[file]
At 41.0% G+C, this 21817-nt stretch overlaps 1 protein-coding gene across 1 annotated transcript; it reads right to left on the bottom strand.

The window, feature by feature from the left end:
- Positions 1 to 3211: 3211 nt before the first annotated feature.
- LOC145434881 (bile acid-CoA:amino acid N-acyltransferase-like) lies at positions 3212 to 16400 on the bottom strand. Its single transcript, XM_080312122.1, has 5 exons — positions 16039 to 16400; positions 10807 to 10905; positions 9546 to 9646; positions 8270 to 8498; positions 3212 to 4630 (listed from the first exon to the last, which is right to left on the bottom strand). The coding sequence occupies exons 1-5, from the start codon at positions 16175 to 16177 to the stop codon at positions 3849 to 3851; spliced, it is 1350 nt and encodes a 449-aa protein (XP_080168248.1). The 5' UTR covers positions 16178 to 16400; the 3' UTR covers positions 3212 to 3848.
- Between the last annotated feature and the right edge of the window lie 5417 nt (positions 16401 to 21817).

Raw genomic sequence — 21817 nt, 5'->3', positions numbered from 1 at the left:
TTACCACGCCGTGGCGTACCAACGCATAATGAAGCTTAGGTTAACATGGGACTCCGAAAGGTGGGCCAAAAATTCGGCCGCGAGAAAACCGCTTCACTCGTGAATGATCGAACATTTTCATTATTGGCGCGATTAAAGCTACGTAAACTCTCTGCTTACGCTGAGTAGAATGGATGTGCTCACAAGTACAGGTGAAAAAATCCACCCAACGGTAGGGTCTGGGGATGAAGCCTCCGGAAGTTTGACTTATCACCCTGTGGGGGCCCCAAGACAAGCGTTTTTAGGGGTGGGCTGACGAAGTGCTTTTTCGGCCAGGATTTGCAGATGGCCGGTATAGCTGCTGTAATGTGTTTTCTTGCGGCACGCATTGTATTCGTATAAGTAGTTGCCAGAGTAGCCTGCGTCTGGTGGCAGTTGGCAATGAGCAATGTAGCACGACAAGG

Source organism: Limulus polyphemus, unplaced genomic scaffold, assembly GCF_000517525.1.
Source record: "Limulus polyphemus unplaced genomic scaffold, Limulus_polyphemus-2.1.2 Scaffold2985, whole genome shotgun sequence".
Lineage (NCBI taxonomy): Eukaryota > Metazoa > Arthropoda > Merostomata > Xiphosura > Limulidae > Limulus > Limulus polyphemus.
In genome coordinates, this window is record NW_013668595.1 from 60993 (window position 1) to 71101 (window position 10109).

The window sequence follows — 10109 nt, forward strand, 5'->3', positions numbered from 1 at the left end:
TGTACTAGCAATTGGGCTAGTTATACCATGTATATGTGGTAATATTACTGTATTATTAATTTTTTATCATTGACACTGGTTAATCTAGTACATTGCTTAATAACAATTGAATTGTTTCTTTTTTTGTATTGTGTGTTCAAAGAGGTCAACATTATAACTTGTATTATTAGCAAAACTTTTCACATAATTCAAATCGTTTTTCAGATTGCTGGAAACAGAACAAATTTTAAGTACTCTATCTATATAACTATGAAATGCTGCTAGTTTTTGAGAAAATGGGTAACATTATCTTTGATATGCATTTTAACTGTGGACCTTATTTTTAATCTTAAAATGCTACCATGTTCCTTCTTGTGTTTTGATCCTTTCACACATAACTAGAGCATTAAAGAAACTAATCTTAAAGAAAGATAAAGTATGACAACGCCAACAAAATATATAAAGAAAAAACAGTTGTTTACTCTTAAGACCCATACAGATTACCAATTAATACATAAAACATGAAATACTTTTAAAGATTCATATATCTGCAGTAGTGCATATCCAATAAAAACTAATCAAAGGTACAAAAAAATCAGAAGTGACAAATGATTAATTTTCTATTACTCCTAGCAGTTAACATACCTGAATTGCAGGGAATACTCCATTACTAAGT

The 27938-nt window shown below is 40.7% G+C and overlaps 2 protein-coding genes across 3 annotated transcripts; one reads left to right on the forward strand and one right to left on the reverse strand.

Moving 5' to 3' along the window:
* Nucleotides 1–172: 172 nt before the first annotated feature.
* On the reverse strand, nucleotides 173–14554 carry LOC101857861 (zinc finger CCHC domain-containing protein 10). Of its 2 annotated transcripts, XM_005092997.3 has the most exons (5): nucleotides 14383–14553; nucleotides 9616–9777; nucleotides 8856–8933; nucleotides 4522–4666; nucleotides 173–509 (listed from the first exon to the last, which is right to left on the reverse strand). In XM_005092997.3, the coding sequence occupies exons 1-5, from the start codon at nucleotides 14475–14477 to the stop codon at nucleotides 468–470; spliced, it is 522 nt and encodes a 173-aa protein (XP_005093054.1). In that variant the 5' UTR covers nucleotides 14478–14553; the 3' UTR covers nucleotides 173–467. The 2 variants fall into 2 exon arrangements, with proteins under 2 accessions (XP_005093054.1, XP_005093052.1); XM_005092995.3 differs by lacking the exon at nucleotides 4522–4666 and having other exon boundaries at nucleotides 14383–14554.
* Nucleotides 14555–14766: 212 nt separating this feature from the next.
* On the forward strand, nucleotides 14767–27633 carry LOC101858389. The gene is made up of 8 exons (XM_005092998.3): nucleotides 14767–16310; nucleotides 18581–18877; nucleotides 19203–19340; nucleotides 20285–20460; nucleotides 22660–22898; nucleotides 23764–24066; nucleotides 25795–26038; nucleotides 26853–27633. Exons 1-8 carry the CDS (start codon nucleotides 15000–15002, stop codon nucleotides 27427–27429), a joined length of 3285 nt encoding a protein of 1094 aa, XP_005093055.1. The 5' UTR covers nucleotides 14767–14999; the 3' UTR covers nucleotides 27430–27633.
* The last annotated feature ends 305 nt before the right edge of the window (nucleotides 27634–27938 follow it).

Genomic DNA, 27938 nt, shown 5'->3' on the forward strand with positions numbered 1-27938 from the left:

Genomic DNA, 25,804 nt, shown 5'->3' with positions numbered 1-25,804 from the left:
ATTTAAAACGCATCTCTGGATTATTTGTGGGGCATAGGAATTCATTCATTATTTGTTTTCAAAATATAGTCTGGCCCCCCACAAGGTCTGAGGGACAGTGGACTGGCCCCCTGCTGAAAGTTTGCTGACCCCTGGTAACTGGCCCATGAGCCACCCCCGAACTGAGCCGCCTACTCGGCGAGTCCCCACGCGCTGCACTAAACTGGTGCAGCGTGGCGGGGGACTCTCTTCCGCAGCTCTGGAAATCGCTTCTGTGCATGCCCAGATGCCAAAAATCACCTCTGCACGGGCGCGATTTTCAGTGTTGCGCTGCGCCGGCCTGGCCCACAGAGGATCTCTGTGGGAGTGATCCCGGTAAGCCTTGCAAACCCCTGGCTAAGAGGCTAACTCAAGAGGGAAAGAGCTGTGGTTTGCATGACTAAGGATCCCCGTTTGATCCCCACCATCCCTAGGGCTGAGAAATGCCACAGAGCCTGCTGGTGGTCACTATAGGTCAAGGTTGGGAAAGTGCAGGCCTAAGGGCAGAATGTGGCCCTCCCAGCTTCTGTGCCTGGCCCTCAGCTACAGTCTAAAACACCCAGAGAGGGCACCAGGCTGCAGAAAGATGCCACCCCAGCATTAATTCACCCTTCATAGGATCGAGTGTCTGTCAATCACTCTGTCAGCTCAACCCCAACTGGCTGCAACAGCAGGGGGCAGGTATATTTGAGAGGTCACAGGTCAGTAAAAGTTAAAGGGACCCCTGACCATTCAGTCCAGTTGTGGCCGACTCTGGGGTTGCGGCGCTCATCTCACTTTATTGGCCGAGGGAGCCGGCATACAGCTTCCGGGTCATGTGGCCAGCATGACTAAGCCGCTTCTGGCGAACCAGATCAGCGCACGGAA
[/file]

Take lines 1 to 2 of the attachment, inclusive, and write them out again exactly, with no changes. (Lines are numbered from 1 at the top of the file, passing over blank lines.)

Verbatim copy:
At 41.0% G+C, this 21817-nt stretch overlaps 1 protein-coding gene across 1 annotated transcript; it reads right to left on the bottom strand.

The window, feature by feature from the left end: